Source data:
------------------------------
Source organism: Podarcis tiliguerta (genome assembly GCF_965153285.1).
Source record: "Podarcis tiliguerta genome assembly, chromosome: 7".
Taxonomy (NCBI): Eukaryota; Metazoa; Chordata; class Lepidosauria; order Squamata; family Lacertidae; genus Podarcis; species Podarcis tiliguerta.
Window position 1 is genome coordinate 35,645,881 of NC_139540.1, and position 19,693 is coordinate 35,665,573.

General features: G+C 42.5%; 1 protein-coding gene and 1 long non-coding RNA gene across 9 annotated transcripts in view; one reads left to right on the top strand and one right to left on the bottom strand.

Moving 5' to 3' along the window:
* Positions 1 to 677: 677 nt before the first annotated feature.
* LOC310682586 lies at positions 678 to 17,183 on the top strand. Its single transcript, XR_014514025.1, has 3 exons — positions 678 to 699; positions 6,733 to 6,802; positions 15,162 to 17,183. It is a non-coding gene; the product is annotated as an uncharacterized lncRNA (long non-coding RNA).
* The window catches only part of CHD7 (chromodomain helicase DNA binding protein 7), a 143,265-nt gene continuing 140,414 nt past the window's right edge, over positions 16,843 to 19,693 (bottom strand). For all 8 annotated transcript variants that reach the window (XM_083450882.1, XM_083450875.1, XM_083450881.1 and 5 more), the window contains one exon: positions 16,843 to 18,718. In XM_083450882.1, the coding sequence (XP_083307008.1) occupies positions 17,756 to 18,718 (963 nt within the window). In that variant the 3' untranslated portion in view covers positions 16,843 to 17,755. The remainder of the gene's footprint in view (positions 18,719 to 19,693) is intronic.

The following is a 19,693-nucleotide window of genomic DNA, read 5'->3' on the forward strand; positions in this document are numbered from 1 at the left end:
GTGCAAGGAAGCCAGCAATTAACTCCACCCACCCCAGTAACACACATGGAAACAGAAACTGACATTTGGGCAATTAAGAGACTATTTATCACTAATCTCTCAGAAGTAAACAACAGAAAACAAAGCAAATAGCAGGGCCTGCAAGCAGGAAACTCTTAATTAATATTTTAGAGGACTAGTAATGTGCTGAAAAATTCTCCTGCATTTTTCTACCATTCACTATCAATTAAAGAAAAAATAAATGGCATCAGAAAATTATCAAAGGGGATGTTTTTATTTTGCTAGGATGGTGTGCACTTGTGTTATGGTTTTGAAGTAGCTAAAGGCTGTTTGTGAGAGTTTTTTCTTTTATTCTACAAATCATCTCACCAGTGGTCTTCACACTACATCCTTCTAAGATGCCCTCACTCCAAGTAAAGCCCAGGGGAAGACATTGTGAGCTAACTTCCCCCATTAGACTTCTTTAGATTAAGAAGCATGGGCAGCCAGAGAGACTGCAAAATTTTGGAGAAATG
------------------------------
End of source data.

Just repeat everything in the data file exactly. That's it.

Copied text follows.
Source organism: Podarcis tiliguerta (genome assembly GCF_965153285.1).
Source record: "Podarcis tiliguerta genome assembly, chromosome: 7".
Taxonomy (NCBI): Eukaryota; Metazoa; Chordata; class Lepidosauria; order Squamata; family Lacertidae; genus Podarcis; species Podarcis tiliguerta.
Window position 1 is genome coordinate 35,645,881 of NC_139540.1, and position 19,693 is coordinate 35,665,573.

General features: G+C 42.5%; 1 protein-coding gene and 1 long non-coding RNA gene across 9 annotated transcripts in view; one reads left to right on the top strand and one right to left on the bottom strand.

Moving 5' to 3' along the window:
* Positions 1 to 677: 677 nt before the first annotated feature.
* LOC310682586 lies at positions 678 to 17,183 on the top strand. Its single transcript, XR_014514025.1, has 3 exons — positions 678 to 699; positions 6,733 to 6,802; positions 15,162 to 17,183. It is a non-coding gene; the product is annotated as an uncharacterized lncRNA (long non-coding RNA).
* The window catches only part of CHD7 (chromodomain helicase DNA binding protein 7), a 143,265-nt gene continuing 140,414 nt past the window's right edge, over positions 16,843 to 19,693 (bottom strand). For all 8 annotated transcript variants that reach the window (XM_083450882.1, XM_083450875.1, XM_083450881.1 and 5 more), the window contains one exon: positions 16,843 to 18,718. In XM_083450882.1, the coding sequence (XP_083307008.1) occupies positions 17,756 to 18,718 (963 nt within the window). In that variant the 3' untranslated portion in view covers positions 16,843 to 17,755. The remainder of the gene's footprint in view (positions 18,719 to 19,693) is intronic.

The following is a 19,693-nucleotide window of genomic DNA, read 5'->3' on the forward strand; positions in this document are numbered from 1 at the left end:
GTGCAAGGAAGCCAGCAATTAACTCCACCCACCCCAGTAACACACATGGAAACAGAAACTGACATTTGGGCAATTAAGAGACTATTTATCACTAATCTCTCAGAAGTAAACAACAGAAAACAAAGCAAATAGCAGGGCCTGCAAGCAGGAAACTCTTAATTAATATTTTAGAGGACTAGTAATGTGCTGAAAAATTCTCCTGCATTTTTCTACCATTCACTATCAATTAAAGAAAAAATAAATGGCATCAGAAAATTATCAAAGGGGATGTTTTTATTTTGCTAGGATGGTGTGCACTTGTGTTATGGTTTTGAAGTAGCTAAAGGCTGTTTGTGAGAGTTTTTTCTTTTATTCTACAAATCATCTCACCAGTGGTCTTCACACTACATCCTTCTAAGATGCCCTCACTCCAAGTAAAGCCCAGGGGAAGACATTGTGAGCTAACTTCCCCCATTAGACTTCTTTAGATTAAGAAGCATGGGCAGCCAGAGAGACTGCAAAATTTTGGAGAAATG